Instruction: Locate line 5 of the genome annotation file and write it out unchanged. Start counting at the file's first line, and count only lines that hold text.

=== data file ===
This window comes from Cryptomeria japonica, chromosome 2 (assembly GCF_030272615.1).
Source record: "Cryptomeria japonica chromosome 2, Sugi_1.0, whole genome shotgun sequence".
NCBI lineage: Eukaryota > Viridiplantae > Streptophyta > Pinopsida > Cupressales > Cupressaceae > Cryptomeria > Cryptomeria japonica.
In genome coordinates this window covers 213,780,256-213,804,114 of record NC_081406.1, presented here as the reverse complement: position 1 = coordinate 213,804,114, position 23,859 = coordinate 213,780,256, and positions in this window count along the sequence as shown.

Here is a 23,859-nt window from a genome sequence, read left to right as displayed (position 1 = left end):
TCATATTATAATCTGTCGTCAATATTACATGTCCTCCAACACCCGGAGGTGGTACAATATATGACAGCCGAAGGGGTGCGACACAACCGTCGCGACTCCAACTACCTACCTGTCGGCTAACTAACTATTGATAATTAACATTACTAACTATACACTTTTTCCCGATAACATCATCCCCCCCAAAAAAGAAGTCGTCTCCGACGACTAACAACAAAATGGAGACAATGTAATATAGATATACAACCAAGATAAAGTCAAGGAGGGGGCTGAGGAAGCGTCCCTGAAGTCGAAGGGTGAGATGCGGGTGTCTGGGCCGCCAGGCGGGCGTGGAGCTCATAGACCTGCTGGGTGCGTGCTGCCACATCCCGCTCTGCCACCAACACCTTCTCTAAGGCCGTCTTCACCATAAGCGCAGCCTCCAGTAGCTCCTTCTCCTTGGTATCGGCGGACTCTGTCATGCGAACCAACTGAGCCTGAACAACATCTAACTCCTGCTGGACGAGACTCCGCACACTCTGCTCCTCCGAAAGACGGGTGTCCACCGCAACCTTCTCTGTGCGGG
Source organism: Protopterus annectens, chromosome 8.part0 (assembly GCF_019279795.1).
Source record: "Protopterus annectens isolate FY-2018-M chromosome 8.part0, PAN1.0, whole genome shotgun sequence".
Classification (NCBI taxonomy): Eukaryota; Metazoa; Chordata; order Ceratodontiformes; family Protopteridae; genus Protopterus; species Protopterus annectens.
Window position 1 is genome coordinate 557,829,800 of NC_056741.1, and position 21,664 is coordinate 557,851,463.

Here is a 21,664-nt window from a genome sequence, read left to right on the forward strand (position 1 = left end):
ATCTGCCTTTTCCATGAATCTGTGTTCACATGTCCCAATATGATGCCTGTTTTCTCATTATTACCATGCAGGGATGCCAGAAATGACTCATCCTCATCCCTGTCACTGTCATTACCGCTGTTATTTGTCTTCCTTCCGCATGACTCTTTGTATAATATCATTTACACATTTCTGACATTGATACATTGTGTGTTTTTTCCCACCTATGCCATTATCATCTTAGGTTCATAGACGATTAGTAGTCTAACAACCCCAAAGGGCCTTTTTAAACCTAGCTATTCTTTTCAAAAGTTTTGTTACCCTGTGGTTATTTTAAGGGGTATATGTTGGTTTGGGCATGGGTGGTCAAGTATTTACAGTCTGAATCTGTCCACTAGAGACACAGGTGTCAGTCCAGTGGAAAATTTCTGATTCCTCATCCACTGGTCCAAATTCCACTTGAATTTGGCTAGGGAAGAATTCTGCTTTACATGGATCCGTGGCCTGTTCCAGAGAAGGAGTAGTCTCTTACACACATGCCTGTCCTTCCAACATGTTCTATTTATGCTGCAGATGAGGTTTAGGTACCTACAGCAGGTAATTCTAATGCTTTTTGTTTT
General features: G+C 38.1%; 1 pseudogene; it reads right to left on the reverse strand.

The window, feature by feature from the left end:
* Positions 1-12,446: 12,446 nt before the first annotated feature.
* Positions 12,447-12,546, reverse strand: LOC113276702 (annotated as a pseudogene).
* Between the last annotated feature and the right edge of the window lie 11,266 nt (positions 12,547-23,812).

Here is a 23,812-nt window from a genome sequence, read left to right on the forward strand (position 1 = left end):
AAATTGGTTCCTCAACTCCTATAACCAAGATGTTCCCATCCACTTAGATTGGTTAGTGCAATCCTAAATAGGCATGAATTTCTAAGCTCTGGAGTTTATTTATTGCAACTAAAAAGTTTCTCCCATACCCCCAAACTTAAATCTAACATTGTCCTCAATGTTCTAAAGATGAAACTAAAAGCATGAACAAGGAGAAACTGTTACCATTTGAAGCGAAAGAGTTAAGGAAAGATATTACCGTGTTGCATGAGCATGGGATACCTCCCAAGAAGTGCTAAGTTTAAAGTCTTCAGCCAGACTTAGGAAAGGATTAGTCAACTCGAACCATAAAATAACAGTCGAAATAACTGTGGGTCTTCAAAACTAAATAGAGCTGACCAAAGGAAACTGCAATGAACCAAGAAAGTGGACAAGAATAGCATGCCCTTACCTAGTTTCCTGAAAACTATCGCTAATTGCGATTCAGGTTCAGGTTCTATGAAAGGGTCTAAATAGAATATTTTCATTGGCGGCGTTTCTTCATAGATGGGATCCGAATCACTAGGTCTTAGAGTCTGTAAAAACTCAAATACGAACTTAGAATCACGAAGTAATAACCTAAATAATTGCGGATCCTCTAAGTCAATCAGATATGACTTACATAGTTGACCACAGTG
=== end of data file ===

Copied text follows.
Here is a 23,859-nt window from a genome sequence, read left to right as displayed (position 1 = left end):